I have been thinking a lot about the Black Lives Matter protests over the last few days, as many of you have I’m sure.

This week I took some time to reflect on my thoughts and I wanted to share with you my personal perspective following the events of the weekend.

With kindest regards

Jenny

I am not the sort of person who would help to pull down a statue. 

I think these things should be done properly through democratic processes, not by the decisions of a few people.  I would also be worried about what other people would think and that I would get in trouble.

I am a white Bristolian.  Brought up in South Bristol, in Knowle.  I was loved and well cared for and I didn’t experience the kind of poverty and deprivation that affects many in that part of the city.

I also didn’t think about being white.  I never thought about it at school, I never thought about it with my friends, on nights out as a teenager, as a car driver, out shopping, at job interviews… I never thought about it. 

I didn’t feel privileged as such, I mean I knew I was lucky to have a loving family, food to eat, a roof over my head etc.… but not privileged.   We didn’t live in a big house of have fancy cars and that’s privilege right?  Having money?  Or is it having power?

I can see now how my whiteness was (and is) a privilege.  It gave and gives me power I didn’t even realise I had.  The power to live my life without looking over my shoulder, to simply assume that if anything bad happened I would be believed, supported and helped. 

Of course there are situations where I have been judged, we judge teenagers who look like they might be up to no good, we judge people on where they went to school or what they are wearing.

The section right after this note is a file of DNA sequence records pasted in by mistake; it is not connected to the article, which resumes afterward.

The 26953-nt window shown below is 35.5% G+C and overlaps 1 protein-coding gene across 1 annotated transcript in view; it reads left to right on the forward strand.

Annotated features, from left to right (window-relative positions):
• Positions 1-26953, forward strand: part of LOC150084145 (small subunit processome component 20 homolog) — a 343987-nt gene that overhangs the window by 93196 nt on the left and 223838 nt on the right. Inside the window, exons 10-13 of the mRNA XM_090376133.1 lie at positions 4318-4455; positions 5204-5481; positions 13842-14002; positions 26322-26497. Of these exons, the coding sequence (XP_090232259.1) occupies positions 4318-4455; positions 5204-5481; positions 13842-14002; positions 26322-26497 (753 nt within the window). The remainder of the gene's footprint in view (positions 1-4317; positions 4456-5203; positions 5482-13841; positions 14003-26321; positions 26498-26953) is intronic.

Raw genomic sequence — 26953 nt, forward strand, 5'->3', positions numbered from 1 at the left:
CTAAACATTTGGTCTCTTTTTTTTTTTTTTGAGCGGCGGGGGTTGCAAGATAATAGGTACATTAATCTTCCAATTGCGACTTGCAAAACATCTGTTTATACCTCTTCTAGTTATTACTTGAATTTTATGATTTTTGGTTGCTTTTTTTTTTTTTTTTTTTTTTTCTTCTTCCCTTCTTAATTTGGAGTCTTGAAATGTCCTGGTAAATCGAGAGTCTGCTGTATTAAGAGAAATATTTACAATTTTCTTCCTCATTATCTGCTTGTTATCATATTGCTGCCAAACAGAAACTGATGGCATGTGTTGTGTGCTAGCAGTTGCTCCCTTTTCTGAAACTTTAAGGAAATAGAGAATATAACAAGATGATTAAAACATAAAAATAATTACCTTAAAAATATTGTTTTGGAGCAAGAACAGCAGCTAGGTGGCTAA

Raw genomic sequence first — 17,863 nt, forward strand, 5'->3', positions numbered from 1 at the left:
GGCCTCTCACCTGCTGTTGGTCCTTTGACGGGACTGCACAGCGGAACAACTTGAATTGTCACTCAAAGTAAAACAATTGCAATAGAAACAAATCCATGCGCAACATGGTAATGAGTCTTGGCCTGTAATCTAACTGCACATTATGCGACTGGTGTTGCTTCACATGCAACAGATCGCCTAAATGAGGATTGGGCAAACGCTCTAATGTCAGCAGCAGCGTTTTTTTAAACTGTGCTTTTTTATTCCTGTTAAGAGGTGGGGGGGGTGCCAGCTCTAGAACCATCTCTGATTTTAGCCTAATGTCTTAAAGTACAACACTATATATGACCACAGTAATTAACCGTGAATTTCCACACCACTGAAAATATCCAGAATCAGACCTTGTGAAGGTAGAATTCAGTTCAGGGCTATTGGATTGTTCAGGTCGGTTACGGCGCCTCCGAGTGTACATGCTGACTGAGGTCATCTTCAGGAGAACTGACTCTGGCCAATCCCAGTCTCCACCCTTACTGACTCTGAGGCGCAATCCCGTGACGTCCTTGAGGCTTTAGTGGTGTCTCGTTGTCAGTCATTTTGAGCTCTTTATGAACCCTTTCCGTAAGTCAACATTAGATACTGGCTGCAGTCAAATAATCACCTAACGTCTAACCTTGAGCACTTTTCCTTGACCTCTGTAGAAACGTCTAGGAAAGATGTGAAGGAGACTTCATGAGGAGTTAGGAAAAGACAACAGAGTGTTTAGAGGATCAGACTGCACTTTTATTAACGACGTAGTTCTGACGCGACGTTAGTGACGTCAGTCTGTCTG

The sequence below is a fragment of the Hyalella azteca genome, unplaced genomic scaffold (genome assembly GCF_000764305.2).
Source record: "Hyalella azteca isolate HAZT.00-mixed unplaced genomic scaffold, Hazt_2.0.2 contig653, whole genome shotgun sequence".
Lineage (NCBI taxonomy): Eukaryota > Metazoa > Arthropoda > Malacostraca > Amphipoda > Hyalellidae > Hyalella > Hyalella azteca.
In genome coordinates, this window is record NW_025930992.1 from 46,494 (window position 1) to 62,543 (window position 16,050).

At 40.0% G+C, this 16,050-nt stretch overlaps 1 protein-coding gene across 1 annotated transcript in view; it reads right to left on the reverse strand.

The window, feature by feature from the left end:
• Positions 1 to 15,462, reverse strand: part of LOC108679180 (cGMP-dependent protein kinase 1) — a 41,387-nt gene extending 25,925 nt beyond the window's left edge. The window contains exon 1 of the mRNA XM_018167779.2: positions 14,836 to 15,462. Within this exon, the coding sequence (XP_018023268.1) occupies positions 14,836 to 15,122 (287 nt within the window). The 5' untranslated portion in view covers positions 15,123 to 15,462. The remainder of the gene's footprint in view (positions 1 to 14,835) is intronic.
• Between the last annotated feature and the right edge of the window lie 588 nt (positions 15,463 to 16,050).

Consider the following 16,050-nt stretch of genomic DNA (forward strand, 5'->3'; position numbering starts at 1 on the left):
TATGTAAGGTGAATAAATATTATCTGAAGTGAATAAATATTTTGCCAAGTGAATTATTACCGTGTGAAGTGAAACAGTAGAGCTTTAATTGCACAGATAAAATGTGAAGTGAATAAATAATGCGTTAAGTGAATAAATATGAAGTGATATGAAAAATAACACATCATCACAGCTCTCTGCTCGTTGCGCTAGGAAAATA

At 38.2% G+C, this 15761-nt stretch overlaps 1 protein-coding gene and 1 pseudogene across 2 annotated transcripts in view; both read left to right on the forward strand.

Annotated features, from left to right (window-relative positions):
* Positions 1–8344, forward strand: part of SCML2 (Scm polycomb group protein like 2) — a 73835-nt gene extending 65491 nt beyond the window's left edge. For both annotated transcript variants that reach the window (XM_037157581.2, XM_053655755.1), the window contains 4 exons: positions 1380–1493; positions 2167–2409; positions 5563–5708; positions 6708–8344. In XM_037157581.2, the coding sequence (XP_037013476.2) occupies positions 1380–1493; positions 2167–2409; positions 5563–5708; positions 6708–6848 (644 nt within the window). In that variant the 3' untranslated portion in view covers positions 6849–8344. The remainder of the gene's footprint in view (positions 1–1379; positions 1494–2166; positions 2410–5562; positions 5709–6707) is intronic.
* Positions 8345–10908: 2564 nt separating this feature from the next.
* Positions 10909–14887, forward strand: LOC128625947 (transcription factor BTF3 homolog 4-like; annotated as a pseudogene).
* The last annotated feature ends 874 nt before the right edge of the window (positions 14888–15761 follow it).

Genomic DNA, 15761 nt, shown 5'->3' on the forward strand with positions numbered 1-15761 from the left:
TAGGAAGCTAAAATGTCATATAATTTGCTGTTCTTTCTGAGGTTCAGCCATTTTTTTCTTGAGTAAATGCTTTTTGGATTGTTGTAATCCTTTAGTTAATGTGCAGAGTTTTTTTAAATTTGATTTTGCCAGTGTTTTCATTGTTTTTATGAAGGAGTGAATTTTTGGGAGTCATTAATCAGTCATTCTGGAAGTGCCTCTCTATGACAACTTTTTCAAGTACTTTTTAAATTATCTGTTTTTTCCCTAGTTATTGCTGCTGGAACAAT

But I get that privilege and racism is not about individual situations, it’s about a way of life and an underlying perspective. 

I am not the sort of person who would help to pull down a statue. 

I have never had to resort to this kind of action, action that puts me at risk of judgement and prosecution.  Because I have always assumed I would be listened to, that my view would be considered valid.  That a democratic process would (mostly) make good and just decisions.

I don’t want to be the person who pulls down statues….. but could I be doing more to make sure no one needs to be that person?

So honestly I am sad the statue was pulled down but not because it no longer stands.  I think that as a city we should have recognised it as a monument to someone who caused immense death and suffering. We could have made space for it in a museum, where it could be seen in the context of the slave trade and its role in Bristol’s growth and prosperity.

I am sad because parts of our community felt so powerless to be heard and understood that this action was the only way to be seen.

So what I am going to do is work harder to recognise the privilege I have and the power it gives me. 

I am going to work harder at being actively anti-racist.  To look for opportunities to use my privilege, to give others an opportunity to be heard and seen. 

I don’t fully know what this looks like yet.  That’s something for me to work on. 

It’s an internal statue to topple.’